Despite substantial pushback, Dávila announced Friday that he had been reinstated without discipline.
B’nai Brith Canada CEO Michael Mostyn commented, “If the TDSB has really imposed no discipline in this matter, then it is sending a clear signal that it regards Jewish students, Jewish teachers, and the Jewish community as second-class constituents.”
“There is no way the TDSB would tolerate the glorification of violence against any other minority group,” he said.
Mostyn added, “It is clear that the TDSB has a serious antisemitism problem, and it is questionable whether the institution can fix it alone.”
Cutting US-Israel training programs that teach police to PROTECT civil rights and de-escalate is harming the potential for true police reform AND promoting antisemitism.— Emily Schrader - ????? ?????? (@emilykschrader) July 19, 2021
Don’t give in to this campaign of hate Seattle City Council@Lisa_Herbold@CMTammyMorales@cmkshama pic.twitter.com/zn7SZ9tkEX
Ben & Jerry's to boycott West Bank settlements, east Jerusalem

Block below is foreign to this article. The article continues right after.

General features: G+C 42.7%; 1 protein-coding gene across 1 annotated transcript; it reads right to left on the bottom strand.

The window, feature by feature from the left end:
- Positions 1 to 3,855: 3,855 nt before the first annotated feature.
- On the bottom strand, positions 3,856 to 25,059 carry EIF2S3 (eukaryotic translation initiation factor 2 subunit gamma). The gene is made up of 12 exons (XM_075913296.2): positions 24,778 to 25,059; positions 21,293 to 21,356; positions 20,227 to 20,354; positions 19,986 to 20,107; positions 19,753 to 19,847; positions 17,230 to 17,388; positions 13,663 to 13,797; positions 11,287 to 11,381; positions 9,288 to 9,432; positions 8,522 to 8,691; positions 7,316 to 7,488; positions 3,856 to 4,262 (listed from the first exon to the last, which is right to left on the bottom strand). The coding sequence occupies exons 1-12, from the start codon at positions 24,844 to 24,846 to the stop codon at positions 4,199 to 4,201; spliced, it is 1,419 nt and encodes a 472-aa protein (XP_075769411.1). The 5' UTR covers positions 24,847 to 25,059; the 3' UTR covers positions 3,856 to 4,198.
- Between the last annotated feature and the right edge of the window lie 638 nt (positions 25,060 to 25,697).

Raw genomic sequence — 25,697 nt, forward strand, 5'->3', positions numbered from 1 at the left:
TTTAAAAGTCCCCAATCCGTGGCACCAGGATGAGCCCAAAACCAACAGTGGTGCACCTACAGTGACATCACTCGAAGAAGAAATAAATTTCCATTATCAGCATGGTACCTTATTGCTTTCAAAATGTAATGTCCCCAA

Well-known ice cream company Ben & Jerry's announced on Monday its plan to boycott West Bank settlements and Jewish neighborhoods in east Jerusalem, by refusing to allow its products to be sold in those areas.
"We believe it is inconsistent with our values for Ben & Jerry’s ice cream to be sold in the Occupied Palestinian Territory (OPT)," the company stated in a notice it posted on its website.
The move gives a boost to the Boycott, Divestment and Sanctions (BDS) movement, which has targeted the Vermont-based American company for the last decade.
Activist group Vermonters for a Just Peace in Palestine had been particularly vocal about the issue. The ice cream company, known for taking a stand on social justice issues, clarified that it was not boycotting Israel, just the "occupied Palestinian territories."
It said that it would maintain its sales relationship with areas of Israel within the pre-1967 borders. "Although Ben & Jerry’s will no longer be sold in the OPT, we will stay in Israel through a different arrangement. We will share an update on this as soon as we’re ready," the company explained.